Replace the Nonprofit Tax Deduction

One of my long-term irritations with nonprofits is that donors can get deductions for donations to organizations that don’t have as much social impact as other organizations. I don’t think that donations to most large-city symphonies, or yet another $100M to Harvard, makes much of a social difference, but the donor gets the same tax incentive as donations to other, high-impact organizations.

One way to solve this problem, and tackle a few others as well, would be to replace the standard nonprofit tax deduction with a sliding scale deduction based on impact.

The idea is to create a system of standards bodies that can evaluate the impact of a nonprofit’s operation, a bit like Underwriter’s Lab and Consumer Reports, but for social good. These organizations would audit a nonprofit’s operations and assign it to an “impact class.” Then, the deductions to the organization would be higher for organizations in higher impact classes. There would probably have to be retroactive consideration, so a donor who contributes to a new, unproven project could get a tax break after a program is proven to be successful.

A system like this would solve a lot of problems: it would use a market-based approach to pushing donations to the most valuable programs, so good programs would get more funding, it would force nonprofits to run high-quality evaluation programs, and whole sectors would benefit from having excellent cross-organization data, allowing donors to make direct comparisons.

Well, We Warned You

Last September, Columbia Journalism Review reported on American’s low and declining trust in the media. In hope of exposing some reason for hope, they asked if that trust might be restored, and about 75% said it could be, if the media improved accuracy by “not reporting stories before [a news outlet] verifies all the facts and being willing to correct mistakes it makes”

Clearly, media outlets carefully considered that advice while writing stories about Covington High School.

Testosterone and Cognitive Function

Finding one article on pre-natal exposure to testosterone and giftedness, I figured that this was probably only one paper showing a tentative connection. Then I found all of the other papers.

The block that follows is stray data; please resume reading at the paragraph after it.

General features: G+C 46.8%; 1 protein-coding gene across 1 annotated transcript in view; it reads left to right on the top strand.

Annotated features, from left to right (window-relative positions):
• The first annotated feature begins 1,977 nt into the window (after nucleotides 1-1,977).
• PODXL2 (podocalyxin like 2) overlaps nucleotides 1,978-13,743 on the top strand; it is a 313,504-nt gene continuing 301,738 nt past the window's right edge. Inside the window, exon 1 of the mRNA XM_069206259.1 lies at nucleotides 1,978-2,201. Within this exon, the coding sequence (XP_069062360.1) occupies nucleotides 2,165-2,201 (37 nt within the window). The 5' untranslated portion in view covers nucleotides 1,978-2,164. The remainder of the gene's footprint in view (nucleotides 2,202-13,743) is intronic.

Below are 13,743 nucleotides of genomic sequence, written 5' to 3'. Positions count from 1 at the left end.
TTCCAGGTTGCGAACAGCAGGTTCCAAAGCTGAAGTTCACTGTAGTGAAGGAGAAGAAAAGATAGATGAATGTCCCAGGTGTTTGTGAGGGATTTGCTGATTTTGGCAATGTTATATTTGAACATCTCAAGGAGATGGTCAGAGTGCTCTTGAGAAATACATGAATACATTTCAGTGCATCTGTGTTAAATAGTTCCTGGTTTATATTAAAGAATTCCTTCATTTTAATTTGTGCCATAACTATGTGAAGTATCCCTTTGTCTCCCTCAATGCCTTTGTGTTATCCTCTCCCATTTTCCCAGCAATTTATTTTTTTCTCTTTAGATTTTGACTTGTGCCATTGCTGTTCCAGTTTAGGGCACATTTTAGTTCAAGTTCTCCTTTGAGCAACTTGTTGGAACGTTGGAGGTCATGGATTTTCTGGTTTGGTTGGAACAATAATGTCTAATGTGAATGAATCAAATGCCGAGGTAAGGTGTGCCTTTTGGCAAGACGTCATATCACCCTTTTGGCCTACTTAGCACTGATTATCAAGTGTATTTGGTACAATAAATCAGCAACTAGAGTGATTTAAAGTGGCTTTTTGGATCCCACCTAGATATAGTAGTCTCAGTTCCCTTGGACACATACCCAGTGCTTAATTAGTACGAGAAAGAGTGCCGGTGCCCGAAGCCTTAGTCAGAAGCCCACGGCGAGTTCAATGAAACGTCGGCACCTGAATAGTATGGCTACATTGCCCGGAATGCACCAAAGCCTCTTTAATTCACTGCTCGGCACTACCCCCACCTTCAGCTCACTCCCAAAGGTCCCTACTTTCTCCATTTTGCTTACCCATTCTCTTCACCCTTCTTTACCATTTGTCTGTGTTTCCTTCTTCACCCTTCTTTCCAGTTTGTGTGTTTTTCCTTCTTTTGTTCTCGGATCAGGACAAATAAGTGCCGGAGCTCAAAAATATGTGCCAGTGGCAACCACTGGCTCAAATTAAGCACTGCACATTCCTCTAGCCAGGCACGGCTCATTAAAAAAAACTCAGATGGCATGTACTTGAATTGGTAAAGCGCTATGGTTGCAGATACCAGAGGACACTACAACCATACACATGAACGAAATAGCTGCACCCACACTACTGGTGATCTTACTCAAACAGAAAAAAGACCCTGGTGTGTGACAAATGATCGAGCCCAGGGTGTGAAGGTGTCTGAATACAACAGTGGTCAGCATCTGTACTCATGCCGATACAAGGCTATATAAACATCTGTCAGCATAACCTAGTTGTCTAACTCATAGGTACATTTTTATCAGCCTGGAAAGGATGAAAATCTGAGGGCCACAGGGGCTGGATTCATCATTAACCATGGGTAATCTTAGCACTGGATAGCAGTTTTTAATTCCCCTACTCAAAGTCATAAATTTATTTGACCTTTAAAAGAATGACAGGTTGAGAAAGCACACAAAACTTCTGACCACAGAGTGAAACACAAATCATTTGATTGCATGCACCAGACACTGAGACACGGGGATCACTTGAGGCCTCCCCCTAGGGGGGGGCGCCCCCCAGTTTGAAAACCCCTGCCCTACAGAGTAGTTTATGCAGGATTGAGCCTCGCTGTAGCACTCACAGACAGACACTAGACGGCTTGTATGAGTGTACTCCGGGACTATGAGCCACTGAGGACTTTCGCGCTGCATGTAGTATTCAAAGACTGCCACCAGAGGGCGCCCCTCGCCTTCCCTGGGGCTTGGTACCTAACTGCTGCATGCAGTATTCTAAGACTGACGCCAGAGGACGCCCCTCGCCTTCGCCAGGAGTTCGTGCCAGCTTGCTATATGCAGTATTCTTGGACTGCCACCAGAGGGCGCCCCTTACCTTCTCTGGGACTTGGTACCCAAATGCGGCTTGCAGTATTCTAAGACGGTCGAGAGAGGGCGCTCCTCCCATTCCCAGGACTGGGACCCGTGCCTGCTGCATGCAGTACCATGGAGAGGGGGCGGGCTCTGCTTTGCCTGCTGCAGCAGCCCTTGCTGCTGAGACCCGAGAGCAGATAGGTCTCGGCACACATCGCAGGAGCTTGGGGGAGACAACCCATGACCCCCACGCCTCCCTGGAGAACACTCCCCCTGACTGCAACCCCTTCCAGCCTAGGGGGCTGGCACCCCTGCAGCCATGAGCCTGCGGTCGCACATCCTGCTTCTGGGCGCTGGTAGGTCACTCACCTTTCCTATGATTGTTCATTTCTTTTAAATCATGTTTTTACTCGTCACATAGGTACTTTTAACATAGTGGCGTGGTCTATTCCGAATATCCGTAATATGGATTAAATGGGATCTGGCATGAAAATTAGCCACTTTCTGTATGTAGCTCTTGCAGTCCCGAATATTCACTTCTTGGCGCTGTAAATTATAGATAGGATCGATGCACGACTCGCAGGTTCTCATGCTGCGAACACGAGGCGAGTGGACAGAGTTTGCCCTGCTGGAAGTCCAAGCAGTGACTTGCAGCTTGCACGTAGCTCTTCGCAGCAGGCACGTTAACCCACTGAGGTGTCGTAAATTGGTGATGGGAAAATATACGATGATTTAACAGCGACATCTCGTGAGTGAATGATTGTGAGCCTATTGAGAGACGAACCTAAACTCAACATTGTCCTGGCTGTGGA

No connection with Testosterone: http://tc.engr.wisc.edu/steuber/SophJrSr/papers/2008/HonorableLohrentz.pdf

Related to the co-twin study: JAMA and Archives Journals (2007, December 4). Males With A Female Twin May Be At Higher Risk For Anorexia Nervosa.

Economic Notes On Manufacturing

The US has been shedding manufacturing jobs since about 2000. ( Not 1970 as many people believe . ) 


But, a capital spending report for the same period shows that capital spending has not dropped:


Furthermore, manufacturing revenue has been climbing over the period, but income after tax has stayed fairly flat. 

So, if the manufacturing companies are spending less on people, the same amount on machines but not getting more income, where is the additional expense? They could be spending more on raw materials, but the other possibility is that they are spending more on services, in the form of outsourced labor. For instance, instead of hiring janitors directly, they hire a janitorial services firm. In this case, the same number of people are being hired, but the job is shifted from “manufacturing” to “services.” I’m not sure about the details of this effect, but it does mean that the decline in manufacturing jobs may not be as great as it appears. 

Posted via email from Eric’s posterous